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NPF TIG Week: P.U.S.H. Evaluation: Practice (Equity, Justice and Liberation) Until Something Happens by monique liston

Sending love to all of my evaluation friends worldwide! My name is monique liston and I am the Founder, Chief Strategist, and Joyful Militant at UBUNTU Research and Evaluation based in Milwaukee, Wisconsin. As our organization is working towards a decade of learning with organizations using evaluative thinking, we wanted to share three lessons for all evaluators working with philanthropy for a more equitable, just and liberated world. Our practice of equity, justice and liberation is never episodic but is always a constant persistent call to action in our work. We must practice the world we want to create in order for others to join us.

Lessons Learned

Evaluators can help philanthropy to see themselves as agents and sources of many of the problems their funding mechanisms are attempting to address.

Kimberlé Crenshaw in her amazing 2016 Ted Talk on Intersectionality reminds us that if you cannot name a problem, you cannot solve a problem. As philanthropic organizations are responsible for commissioning a lot of evaluation on work that their funding has contributed to, they must also realize that their existence is deeply connected to the ongoing oppressive and unjust systems nonprofits are working to address. When funders see themselves as agents and sources of the problem, they can develop intentional and meaningful relationships with their communities and evaluation can authentically serve as a learning opportunity not just an accountability or surveillance mechanism. Evaluators must practice being radically honest with philanthropic organizations.

Evaluators can actively challenge inequitable evaluation by slowing down the false sense of urgency philanthropy puts on grantee organizations and evaluators.

adrienne maree brown identified “move at the speed of trust” as one of the principles of emergent strategy. Practicing equitable evaluation requires relationship-building to be a part of the evaluation process. Often, a false sense of urgency compels funders to push organizations and evaluators to bypass critical relationship building time in order to advance their own agendas of self-relevance. However, the evaluator can with candor and intention, help funders understand that they will gain more knowledge by moving at the speed of trust than moving at the speed of white supremacist status quo thinking.

Evaluators can identify that equitable evaluations begin before they are hired and that their addition to the project does not instantly make everything equitable.

Creating a container to practice equity is often overlooked and unaddressed by organizations commissioning and contracting with others to practice equitable evaluation. The good intentions of asking contractors utilize equitable evaluation practices when the organization itself has not done any self-reckoning around concepts of race, class, gender or equity, justice and liberation are not enough to create an equitable evaluation. Evaluators recognize that when their equitable processes are seen as too time consuming, expensive or lacking rigor the funding organization has not prepared themselves for engaging in equitable practice. This breeds a relationship of discontent and defense that does not serve the organization, the grantees or the evaluators well. Practice taking the time to provide loving critique of defining the evaluation container with equity in mind for all stakeholders.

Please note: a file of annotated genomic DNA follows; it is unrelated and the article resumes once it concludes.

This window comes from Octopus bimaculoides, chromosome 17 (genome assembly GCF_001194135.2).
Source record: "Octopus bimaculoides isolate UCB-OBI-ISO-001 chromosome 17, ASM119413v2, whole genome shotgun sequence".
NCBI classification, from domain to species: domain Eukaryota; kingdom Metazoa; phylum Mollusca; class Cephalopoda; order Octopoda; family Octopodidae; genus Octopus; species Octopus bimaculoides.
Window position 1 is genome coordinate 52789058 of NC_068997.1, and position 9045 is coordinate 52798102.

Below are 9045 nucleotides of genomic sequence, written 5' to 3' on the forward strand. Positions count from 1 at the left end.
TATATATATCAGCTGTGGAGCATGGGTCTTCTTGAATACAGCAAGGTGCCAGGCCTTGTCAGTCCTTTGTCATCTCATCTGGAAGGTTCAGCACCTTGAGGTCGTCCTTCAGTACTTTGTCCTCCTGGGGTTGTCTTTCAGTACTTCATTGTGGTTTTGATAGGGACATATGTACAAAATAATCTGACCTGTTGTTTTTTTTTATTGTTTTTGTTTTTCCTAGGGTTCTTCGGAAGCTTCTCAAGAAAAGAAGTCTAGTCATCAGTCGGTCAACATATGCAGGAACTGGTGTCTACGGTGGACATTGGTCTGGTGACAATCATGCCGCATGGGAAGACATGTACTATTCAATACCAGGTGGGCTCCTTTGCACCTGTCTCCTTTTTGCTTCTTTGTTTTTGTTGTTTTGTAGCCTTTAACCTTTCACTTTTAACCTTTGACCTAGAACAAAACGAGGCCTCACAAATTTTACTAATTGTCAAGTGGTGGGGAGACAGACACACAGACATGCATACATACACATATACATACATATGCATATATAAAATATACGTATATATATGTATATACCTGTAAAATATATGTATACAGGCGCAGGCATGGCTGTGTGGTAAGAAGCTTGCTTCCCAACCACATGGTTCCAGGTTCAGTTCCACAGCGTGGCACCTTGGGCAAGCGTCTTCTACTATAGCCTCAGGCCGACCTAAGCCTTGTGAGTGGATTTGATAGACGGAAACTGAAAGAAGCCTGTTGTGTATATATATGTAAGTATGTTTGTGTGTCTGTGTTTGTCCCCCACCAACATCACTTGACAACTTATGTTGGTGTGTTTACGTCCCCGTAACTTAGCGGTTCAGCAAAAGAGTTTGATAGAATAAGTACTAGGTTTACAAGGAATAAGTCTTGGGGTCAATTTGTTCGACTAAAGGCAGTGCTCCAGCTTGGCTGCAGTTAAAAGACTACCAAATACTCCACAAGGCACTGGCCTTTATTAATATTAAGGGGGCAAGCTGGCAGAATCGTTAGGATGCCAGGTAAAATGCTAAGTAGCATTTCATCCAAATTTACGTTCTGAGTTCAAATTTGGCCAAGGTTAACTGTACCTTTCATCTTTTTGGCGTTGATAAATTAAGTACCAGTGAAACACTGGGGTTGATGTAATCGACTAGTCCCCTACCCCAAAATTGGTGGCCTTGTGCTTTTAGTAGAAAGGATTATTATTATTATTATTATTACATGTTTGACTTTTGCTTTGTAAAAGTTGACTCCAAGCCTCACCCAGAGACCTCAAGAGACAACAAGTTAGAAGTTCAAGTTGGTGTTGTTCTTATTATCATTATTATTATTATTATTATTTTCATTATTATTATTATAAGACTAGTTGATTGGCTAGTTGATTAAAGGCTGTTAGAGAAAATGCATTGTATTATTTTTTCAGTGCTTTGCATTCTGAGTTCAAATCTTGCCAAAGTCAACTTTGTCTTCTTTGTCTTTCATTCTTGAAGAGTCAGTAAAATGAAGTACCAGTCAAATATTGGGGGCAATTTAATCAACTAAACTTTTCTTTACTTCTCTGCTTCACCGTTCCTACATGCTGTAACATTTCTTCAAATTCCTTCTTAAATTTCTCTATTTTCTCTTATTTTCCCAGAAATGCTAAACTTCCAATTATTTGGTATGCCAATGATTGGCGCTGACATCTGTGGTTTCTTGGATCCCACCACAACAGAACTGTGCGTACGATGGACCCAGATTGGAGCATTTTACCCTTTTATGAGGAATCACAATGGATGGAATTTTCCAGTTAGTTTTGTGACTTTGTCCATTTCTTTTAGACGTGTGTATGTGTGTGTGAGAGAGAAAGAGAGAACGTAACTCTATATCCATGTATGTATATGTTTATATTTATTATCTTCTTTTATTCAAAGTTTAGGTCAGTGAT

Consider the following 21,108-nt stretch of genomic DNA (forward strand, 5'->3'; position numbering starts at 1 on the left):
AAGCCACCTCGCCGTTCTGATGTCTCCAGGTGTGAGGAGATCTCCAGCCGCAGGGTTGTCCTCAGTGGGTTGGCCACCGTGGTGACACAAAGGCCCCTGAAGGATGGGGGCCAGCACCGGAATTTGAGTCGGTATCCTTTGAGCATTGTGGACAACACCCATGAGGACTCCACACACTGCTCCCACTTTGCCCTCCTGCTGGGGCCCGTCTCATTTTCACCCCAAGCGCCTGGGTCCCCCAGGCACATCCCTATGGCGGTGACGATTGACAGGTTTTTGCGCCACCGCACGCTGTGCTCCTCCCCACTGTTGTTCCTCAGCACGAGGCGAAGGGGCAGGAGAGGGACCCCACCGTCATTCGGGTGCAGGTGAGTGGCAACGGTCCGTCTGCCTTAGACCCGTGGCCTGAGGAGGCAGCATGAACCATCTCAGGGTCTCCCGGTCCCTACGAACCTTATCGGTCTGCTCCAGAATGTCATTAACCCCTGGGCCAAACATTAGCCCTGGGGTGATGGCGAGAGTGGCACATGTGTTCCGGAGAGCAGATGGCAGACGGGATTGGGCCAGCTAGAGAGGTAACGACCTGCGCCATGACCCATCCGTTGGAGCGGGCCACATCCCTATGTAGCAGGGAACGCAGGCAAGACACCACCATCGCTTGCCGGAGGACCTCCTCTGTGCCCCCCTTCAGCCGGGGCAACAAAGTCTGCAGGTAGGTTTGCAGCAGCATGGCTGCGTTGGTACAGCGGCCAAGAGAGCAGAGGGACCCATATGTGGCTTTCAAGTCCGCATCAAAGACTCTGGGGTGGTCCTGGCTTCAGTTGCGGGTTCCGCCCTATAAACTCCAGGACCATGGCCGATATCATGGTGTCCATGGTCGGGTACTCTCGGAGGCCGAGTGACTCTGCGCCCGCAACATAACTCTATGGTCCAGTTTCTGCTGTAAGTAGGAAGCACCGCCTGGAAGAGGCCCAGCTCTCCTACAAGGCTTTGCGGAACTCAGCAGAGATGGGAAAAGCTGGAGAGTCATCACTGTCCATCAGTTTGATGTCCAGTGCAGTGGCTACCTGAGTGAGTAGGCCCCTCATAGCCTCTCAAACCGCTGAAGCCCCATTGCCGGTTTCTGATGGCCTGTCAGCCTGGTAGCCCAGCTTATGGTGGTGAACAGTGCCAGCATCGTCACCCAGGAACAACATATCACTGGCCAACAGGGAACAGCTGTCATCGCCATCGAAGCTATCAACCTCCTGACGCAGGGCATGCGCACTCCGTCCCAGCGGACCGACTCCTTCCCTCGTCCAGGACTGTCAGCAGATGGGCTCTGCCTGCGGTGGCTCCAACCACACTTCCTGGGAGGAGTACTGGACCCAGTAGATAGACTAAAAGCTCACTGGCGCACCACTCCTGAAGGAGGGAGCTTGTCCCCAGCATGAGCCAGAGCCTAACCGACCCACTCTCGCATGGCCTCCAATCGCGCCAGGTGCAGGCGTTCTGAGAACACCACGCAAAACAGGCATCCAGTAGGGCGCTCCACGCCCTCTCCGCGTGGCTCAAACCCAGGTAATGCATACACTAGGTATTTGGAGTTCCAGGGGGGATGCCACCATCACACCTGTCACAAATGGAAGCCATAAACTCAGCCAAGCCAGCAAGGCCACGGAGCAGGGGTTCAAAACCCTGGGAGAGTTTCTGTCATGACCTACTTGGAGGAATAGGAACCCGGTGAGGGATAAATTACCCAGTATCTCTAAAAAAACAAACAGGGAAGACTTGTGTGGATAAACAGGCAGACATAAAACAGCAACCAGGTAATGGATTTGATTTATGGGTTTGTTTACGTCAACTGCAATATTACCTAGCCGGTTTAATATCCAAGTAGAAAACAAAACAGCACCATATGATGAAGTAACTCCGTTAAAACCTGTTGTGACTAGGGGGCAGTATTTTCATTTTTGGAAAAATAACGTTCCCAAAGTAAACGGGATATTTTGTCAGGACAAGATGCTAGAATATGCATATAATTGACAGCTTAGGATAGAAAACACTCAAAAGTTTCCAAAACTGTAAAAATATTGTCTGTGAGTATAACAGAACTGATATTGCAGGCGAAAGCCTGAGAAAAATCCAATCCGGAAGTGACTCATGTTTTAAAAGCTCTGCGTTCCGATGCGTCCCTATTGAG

Practice equity, justice and liberation until something equitable happens, evaluators! We can bring so much to philanthropy around this work and our communities deserve our most intentional and purposeful commitment to this practice!

The American Evaluation Association is hosting Nonprofits and Foundations Topical Interest Group (NPFTIG) Week. The contributions all this week to AEA365 come from our NPFTIG members. Do you have questions, concerns, kudos, or content to extend this AEA365 contribution? Please add them in the comments section for this post on the AEA365 webpage so that we may enrich our community of practice. Would you like to submit an AEA365 Tip? Please send a note of interest to AEA365@eval.org. AEA365 is sponsored by the American Evaluation Association and provides a Tip-a-Day by and for evaluators. The views and opinions expressed on the AEA365 blog are solely those of the original authors and other contributors. These views and opinions do not necessarily represent those of the American Evaluation Association, and/or any/all contributors to this site.

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